New report: School achievement and health development in the Nordic countries
14 Apr 2021
Education plays a particularly important role in explaining health outcomes in the Nordic countries. Our new report aims to highlight knowledge gaps and describe the need for research to better understand the connections between education, health, and equality.
The report School achievement and health development in the Nordic countries – Knowledge gaps and concerns about school-age children discusses a series of concerns regarding methodology, theoretical perspective, policy aspects, and ethical and political aspects.
Gender differences in school achievement
Gender differences in school achievement is one of the main themes in the report. A trend in the Nordic countries is that men, as a group, fall behind when it comes to educational achievement and health outcomes. The Norwegian report Nye sjanser – bedre læring Kjønnsforskjeller i skoleprestasjoner og utdanningsløp shows that there are significant gender differences in educational achievement. At the end of elementary school, Norwegian girls have better grades than boys in all subjects except sports. There are also significant differences in the adult population when it comes to higher education. A similar pattern can be found in all the Nordic countries.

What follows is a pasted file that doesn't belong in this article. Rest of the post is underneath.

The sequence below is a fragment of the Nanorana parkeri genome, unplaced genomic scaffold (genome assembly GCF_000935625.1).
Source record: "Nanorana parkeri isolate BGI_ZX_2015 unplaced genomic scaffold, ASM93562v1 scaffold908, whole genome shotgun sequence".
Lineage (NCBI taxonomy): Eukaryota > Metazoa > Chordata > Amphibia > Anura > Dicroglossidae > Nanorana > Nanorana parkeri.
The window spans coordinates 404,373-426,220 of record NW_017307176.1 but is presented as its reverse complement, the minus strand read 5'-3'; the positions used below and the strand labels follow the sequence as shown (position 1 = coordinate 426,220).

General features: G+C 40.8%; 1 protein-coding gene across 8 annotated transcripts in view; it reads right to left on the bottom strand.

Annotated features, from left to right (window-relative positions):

According to the Nordic Welfare Center’s report educational practice should be researched to uncover the mechanism behind gender-based and socio-economic inequalities in school achievement. This would include longitudinal studies over many years.
The report states that school is a working environment for the children, teachers, and other school staff. Therefore, it would be important to close the knowledge gap on breaks, physical activity, and length of lessons in relation to school achievement and health development among school-age girls and boys.
The Nordic education model faces challenges
The education systems of the five Nordic countries still display a number of common inclusive distinguishing qualities, enabled by continued extensive public funding of education. The Nordic countries are almost the only OECD countries that do not have higher education tuition fees. Nordic school children have access to free healthcare, special education for those who need it, career counselling, and school transport.
Researchers argue that it is still relevant to speak of a Nordic education model that emphasises social justice and equality. However, decentralisation from the state to the local level and various neoliberal policy measures have been applied in all of the Nordic countries (albeit to varying degrees and in different forms), and these changes have undoubtedly undermined the foundations of the Nordic model, according to the report.
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